Although there was little use or discussion of bicalutamide in transfeminine people prior to 2015, this started to change in mid-2015. The Wikipedia content for bicalutamide progressively expanded from a barebones page to the present state, and information about bicalutamide became more accessible. In addition, certain transfeminine people, such as myself—noting its advantages over existing options and its excellent potential for use in transfeminine hormone therapy—began advocating for use of bicalutamide in transfeminine people in online circles. A number of open-minded clinicians started adopting bicalutamide in transfeminine people at this time and thereafter as well. The first clinical study of bicalutamide in transfeminine people, which began in 2013, was published as an abstract in 2017 and as a full paper in 2019 (Neyman, Fuqua, & Eugster, 2017; Neyman, Fuqua, & Eugster, 2019). It was a small retrospective chart review of bicalutamide alone as a second-line puberty blocker in adolescent transgender girls for whom gonadotropin-releasing hormone analogues were denied by insurance. As of present, it remains the only published clinical data on bicalutamide in transfeminine people. It’s not exactly great data by any means, but it’s a study at least. The researchers who conducted the study had previously published on bicalutamide as a puberty blocker in boys with gonadotropin-independent precocious puberty (e.g., Lenz et al., 2010; Haddad & Eugster, 2012). While limited in its findings, Neyman, Fuqua, and Eugster (2019) is helping to generate significant interest among clinicians and researchers in bicalutamide for use in transfeminine hormone therapy.
In any case, due to the recent nature of bicalutamide as an option for use in transfeminine hormone therapy, as well as the lack of studies and characterization of bicalutamide in transfeminine people and concerns about its safety (see next section), bicalutamide isn’t widely used in transfeminine people at this time. In fact, transgender hormone therapy guidelines largely don’t even mention it still. At present, the use of bicalutamide in transfeminine people is mostly limited to a number of more flexible clinicians and to people in the transgender do-it-yourself (DIY) hormone therapy community.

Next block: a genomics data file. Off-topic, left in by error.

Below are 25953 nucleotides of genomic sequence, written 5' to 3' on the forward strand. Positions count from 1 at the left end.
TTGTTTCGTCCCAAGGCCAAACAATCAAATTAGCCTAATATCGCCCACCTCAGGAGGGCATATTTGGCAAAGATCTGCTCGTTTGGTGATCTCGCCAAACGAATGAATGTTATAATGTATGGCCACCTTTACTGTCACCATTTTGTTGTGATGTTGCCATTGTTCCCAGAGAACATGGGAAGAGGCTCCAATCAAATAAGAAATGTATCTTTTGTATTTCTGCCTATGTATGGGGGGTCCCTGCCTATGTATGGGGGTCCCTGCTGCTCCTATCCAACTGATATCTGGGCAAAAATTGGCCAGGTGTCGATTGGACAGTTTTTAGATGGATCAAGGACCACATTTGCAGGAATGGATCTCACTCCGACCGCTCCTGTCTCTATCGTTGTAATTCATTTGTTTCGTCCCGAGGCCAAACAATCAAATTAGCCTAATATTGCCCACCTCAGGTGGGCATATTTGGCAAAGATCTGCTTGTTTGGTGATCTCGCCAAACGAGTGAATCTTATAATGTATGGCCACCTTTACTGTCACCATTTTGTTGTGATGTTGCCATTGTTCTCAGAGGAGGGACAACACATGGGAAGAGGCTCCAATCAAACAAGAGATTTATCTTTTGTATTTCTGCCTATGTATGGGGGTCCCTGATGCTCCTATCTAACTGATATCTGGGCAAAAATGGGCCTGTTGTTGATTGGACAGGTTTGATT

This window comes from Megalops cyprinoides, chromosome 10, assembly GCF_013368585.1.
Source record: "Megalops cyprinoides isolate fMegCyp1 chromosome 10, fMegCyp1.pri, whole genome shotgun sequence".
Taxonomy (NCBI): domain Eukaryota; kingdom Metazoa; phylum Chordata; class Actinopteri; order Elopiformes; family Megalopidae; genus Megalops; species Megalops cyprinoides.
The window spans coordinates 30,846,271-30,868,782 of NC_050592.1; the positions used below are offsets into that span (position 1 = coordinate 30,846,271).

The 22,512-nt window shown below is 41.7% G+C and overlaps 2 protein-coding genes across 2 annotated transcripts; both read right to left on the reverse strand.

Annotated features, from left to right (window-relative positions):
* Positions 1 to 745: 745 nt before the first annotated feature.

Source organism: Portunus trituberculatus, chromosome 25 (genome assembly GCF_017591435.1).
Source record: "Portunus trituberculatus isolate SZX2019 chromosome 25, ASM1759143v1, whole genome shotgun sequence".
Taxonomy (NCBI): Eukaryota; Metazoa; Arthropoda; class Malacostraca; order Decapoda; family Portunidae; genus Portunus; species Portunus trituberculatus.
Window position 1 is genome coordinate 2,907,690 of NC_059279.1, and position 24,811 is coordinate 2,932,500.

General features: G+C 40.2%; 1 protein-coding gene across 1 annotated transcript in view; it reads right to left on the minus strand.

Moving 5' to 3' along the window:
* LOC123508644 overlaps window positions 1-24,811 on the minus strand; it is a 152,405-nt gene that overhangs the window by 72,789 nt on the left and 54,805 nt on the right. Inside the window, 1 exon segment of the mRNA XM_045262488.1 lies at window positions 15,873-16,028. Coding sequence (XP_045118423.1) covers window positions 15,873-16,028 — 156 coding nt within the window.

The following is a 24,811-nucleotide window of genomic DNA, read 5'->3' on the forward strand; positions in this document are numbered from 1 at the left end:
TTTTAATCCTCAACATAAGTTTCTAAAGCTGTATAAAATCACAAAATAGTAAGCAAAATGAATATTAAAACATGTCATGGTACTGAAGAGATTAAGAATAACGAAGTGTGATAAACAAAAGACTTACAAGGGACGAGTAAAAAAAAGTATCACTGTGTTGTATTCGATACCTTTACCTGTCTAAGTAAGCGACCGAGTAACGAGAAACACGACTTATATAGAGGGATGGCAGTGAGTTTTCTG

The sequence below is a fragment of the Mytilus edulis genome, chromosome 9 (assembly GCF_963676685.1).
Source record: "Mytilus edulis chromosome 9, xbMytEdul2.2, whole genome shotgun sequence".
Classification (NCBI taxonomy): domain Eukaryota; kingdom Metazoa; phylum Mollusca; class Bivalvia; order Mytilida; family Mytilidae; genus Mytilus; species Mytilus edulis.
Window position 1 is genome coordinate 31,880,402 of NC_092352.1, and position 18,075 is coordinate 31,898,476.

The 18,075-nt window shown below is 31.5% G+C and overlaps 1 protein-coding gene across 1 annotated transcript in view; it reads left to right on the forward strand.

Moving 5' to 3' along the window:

The transgender medical community has been reluctant to endorse the use of bicalutamide in transfeminine people to date. This is because of the lack of clinical studies and characterization of bicalutamide in transfeminine people, most importantly in terms of safety. There have been concerns about rare instances of liver failure that have occurred with bicalutamide in men with prostate cancer (Wiki). The reported cases of liver toxicity with bicalutamide have generally been sudden-onset and severe. Rare liver toxicity is an acceptable risk in men with prostate cancer because the risk–benefit ratio of bicalutamide therapy is very favorable, with the benefit of treating prostate cancer vastly outweighing the harm of the very rare instances of liver problems. But transfeminine people are typically young and healthy, and bicalutamide isn’t treating a terminal illness when it’s used in us. If a transfeminine person develops liver failure and dies because of bicalutamide, that’s unnecessary harm and a life needlessly lost. Accordingly, the University of California San Francisco (UCSF) transgender care guidelines warn against use of bicalutamide in transfeminine people currently due to potential liver risks (Deutsch, 2016). Aside from risks, there is also a lack of data to guide appropriate dosing of bicalutamide in transfeminine people at this time (Aly W., 2019). A typical bicalutamide dosage of 50 mg/day is being used and recommended, but this has been arbitrarily chosen with little basis to support it.